I Was a Professional Cheerleader

And I even have my own Barbie! Sort of.
Publish date:
September 14, 2011
sports, cheerleading, Barbie, nostalgia reality check

10 years ago this conversation never would have happened:“Wait, how many points do you get for that other thing that's not kicking?”“Do you mean a two-point conversion?”“Yes.”“A two-point conversion, Helena? How many points do you think you get for that?”Rest your gender parity little heads, this isn’t one of those girls-hate-sports-and-boys-super-love-them-all-night-long posts. There are plenty of fellas who don’t get Football and there’s plenty of people with va jay jays sporting varsity starter jackets. Or maybe not. Are those even cool still?Anyway, last weekend my boyfriend ran a triathlon on the sidelines of which I bellowed from my diaphragm like a pro, which immediately transported me to the days when I knew exactly what a “two-point conversion” was and what “First and ten, first and ten, go blue go!” actually meant. See, I used to be a professional cheerleader. I even have my own Barbie -- sort of.

Ever since the 11th grade I’ve sis boom bah-ed my butt off as the captain of somebody’s cheerleading squad. I competed at Nationals, people. I won first place in my “song” division with a double turn so swift it tore a tendon in my hip. I limped to the judges’ podium. And the pom poms de resistance?

I busted a move for the New Jersey Nets “Power N’ Motion” dance team in 2001 – 2002, the same storied season “we” took it all the way to the NBA Championships and lost against my hometown team, the Lakers. Once I even "met" Justin Timberlake, who was wandering around the locker rooms with a ginormous body guard. This was sandy blond curly 'fro Justin. Him and his bodyguard came over to where we were stretching and just sort of watched us. This sounds pervy but it wasn't. It was awesome. Justin Timberlake has watched me stretch out my hamstring. Those were the days, man.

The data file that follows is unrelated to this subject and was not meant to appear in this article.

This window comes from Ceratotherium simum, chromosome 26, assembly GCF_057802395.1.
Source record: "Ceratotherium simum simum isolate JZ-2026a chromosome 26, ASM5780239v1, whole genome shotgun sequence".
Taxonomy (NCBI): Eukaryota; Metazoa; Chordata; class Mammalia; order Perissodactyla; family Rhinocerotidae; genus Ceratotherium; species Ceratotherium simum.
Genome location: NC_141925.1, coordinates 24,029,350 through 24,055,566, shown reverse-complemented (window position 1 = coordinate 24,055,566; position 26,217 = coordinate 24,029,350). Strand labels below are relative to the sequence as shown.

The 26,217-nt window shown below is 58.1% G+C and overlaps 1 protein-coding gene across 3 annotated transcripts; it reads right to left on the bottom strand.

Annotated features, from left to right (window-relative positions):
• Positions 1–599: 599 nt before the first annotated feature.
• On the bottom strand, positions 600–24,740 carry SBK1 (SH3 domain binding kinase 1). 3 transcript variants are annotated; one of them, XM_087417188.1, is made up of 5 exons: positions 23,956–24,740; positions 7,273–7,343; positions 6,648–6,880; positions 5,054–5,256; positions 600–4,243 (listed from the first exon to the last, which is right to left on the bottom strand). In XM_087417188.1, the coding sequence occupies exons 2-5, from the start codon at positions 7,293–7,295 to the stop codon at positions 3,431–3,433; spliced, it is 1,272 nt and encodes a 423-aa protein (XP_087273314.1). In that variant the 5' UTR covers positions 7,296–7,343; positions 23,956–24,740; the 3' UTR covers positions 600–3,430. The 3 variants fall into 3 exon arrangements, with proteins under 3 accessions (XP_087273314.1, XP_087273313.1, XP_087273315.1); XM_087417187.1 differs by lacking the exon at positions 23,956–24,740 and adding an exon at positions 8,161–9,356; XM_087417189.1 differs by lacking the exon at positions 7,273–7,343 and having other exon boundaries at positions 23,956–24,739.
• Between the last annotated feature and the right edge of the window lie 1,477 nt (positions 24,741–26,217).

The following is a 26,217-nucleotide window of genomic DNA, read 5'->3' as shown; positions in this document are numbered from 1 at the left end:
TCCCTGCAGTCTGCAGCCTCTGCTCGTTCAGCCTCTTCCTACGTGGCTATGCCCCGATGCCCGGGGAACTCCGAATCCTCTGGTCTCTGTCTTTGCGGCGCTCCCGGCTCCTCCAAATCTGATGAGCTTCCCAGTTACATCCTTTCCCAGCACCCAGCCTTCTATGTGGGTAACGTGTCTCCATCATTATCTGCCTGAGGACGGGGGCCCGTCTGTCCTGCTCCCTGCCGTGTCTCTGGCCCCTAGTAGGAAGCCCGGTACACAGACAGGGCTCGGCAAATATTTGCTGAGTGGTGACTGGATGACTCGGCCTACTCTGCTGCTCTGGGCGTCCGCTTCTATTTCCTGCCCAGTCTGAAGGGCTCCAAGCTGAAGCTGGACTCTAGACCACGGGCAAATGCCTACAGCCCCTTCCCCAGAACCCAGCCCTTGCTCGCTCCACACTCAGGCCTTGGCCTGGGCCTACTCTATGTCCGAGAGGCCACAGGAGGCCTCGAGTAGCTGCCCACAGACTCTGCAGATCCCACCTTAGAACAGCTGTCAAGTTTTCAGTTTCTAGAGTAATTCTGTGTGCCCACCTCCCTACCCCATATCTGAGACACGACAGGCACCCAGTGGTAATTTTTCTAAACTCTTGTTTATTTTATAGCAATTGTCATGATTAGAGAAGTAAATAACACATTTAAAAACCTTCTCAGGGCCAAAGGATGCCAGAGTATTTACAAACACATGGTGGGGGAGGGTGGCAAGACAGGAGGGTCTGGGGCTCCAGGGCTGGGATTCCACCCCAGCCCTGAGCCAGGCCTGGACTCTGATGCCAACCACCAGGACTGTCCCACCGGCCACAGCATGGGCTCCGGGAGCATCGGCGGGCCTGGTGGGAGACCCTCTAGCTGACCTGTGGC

The bedazzled costumes. The arena. The sea of blue and silver up in the stands. The players we were contractually obligated NOT to speak to socially. Even the time I let the noise throw me off and crashed into another dancer who then refused to speak to me for a week. Those were the moments when I slipped into a "family friendly" uniform and another person's body. A person who smiled at strangers, who let herself "get into it," whose every sentence ended in exclamation: "Let's go!" "All the way!" "Wooooo!"

After that season, my skirt-shaking days had reached their zenith. Retirement was my only option. Plus, I totally got blacklisted. It was something about a student newspaper interview where I was quoted as saying, "Dancing for the Nets is great now, but I’m not a fan. I’m a Lakers person." Huh? Whaaa? Needless to say the following year my number was not called after the first round of auditions, totally unheard of for a "vet." Despite the protests of my now former teammates, I packed up my gym bag and left, never looking back. NBA Barbie never broke out the box.

My cheer days have been behind me ever since. Only a few close friends can recall with certainty how bendy I used to be. How upbeat pepping for a living made me. Now I'm a lovable ball of sarcasm on a good day. An early onset curmudgeon every other.

But as I Sharpie'd the bubble letters of yesteryear on a slab of poster board, announcing how awesome my boyfriend was, I remember how awesome I used to be out on the field, or the court or wherever I was screaming for the day.

Now? Now, I don't even own a pair of tennis shoes, unless you count the Supergas I got off GiltGroupe, because I spend most of my time in front of a computer and not a crowd.Why do we do that? Why do we let the things that meant so much to us then slip away before they should? One of my best selves was illuminated by Friday Night Lights. And when they went dark, I just chalked it up to old age. Um, I'm 30. But that's all going to change in the third quarter! As part of my 31st birthday resolutions, I'm planning to commandeer a cheer squad next season, passing on all my rah rah skills to the next generation of would-be high kickers. So if you know of a Washington-area team that needs to get their "Sister Act II" on, cheer-style, let a sister know.

Also, I want to hear about all the awesome stuff you did way back when that you're ready to pump up the jam on. Tae Kwon Do? The tuba?